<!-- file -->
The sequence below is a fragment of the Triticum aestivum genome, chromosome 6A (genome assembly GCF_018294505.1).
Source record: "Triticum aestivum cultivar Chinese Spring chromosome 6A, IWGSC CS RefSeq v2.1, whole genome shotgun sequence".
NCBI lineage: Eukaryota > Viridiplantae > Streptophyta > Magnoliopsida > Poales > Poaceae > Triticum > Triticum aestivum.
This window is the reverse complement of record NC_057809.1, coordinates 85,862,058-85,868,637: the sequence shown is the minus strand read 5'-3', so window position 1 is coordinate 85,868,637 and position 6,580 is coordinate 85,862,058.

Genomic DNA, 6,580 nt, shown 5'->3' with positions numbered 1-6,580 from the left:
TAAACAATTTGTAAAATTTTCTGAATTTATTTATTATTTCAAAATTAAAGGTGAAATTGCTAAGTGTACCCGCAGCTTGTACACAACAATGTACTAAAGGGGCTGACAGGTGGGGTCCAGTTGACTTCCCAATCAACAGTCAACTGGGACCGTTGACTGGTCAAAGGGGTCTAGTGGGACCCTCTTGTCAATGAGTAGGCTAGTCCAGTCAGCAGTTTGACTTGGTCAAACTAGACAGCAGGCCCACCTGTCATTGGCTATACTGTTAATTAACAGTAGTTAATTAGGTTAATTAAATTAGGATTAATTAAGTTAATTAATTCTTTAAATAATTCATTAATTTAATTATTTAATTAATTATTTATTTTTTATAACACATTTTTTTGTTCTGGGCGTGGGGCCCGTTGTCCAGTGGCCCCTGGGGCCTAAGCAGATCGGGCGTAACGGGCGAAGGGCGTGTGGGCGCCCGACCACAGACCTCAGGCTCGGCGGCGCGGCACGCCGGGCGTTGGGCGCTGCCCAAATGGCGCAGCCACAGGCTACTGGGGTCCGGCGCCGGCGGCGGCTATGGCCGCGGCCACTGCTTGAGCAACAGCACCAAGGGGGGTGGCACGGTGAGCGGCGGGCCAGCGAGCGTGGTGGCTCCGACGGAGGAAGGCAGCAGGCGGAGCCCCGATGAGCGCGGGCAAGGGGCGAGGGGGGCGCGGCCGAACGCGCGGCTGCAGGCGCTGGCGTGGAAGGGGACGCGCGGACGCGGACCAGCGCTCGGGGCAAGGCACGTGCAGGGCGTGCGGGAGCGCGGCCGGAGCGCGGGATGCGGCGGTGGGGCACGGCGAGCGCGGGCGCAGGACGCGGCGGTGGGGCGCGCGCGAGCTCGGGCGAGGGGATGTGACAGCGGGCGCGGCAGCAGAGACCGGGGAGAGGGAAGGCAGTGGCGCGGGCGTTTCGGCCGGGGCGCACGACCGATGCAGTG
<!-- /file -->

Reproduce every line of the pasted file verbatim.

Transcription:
The sequence below is a fragment of the Triticum aestivum genome, chromosome 6A (genome assembly GCF_018294505.1).
Source record: "Triticum aestivum cultivar Chinese Spring chromosome 6A, IWGSC CS RefSeq v2.1, whole genome shotgun sequence".
NCBI lineage: Eukaryota > Viridiplantae > Streptophyta > Magnoliopsida > Poales > Poaceae > Triticum > Triticum aestivum.
This window is the reverse complement of record NC_057809.1, coordinates 85,862,058-85,868,637: the sequence shown is the minus strand read 5'-3', so window position 1 is coordinate 85,868,637 and position 6,580 is coordinate 85,862,058.

Genomic DNA, 6,580 nt, shown 5'->3' with positions numbered 1-6,580 from the left:
TAAACAATTTGTAAAATTTTCTGAATTTATTTATTATTTCAAAATTAAAGGTGAAATTGCTAAGTGTACCCGCAGCTTGTACACAACAATGTACTAAAGGGGCTGACAGGTGGGGTCCAGTTGACTTCCCAATCAACAGTCAACTGGGACCGTTGACTGGTCAAAGGGGTCTAGTGGGACCCTCTTGTCAATGAGTAGGCTAGTCCAGTCAGCAGTTTGACTTGGTCAAACTAGACAGCAGGCCCACCTGTCATTGGCTATACTGTTAATTAACAGTAGTTAATTAGGTTAATTAAATTAGGATTAATTAAGTTAATTAATTCTTTAAATAATTCATTAATTTAATTATTTAATTAATTATTTATTTTTTATAACACATTTTTTTGTTCTGGGCGTGGGGCCCGTTGTCCAGTGGCCCCTGGGGCCTAAGCAGATCGGGCGTAACGGGCGAAGGGCGTGTGGGCGCCCGACCACAGACCTCAGGCTCGGCGGCGCGGCACGCCGGGCGTTGGGCGCTGCCCAAATGGCGCAGCCACAGGCTACTGGGGTCCGGCGCCGGCGGCGGCTATGGCCGCGGCCACTGCTTGAGCAACAGCACCAAGGGGGGTGGCACGGTGAGCGGCGGGCCAGCGAGCGTGGTGGCTCCGACGGAGGAAGGCAGCAGGCGGAGCCCCGATGAGCGCGGGCAAGGGGCGAGGGGGGCGCGGCCGAACGCGCGGCTGCAGGCGCTGGCGTGGAAGGGGACGCGCGGACGCGGACCAGCGCTCGGGGCAAGGCACGTGCAGGGCGTGCGGGAGCGCGGCCGGAGCGCGGGATGCGGCGGTGGGGCACGGCGAGCGCGGGCGCAGGACGCGGCGGTGGGGCGCGCGCGAGCTCGGGCGAGGGGATGTGACAGCGGGCGCGGCAGCAGAGACCGGGGAGAGGGAAGGCAGTGGCGCGGGCGTTTCGGCCGGGGCGCACGACCGATGCAGTG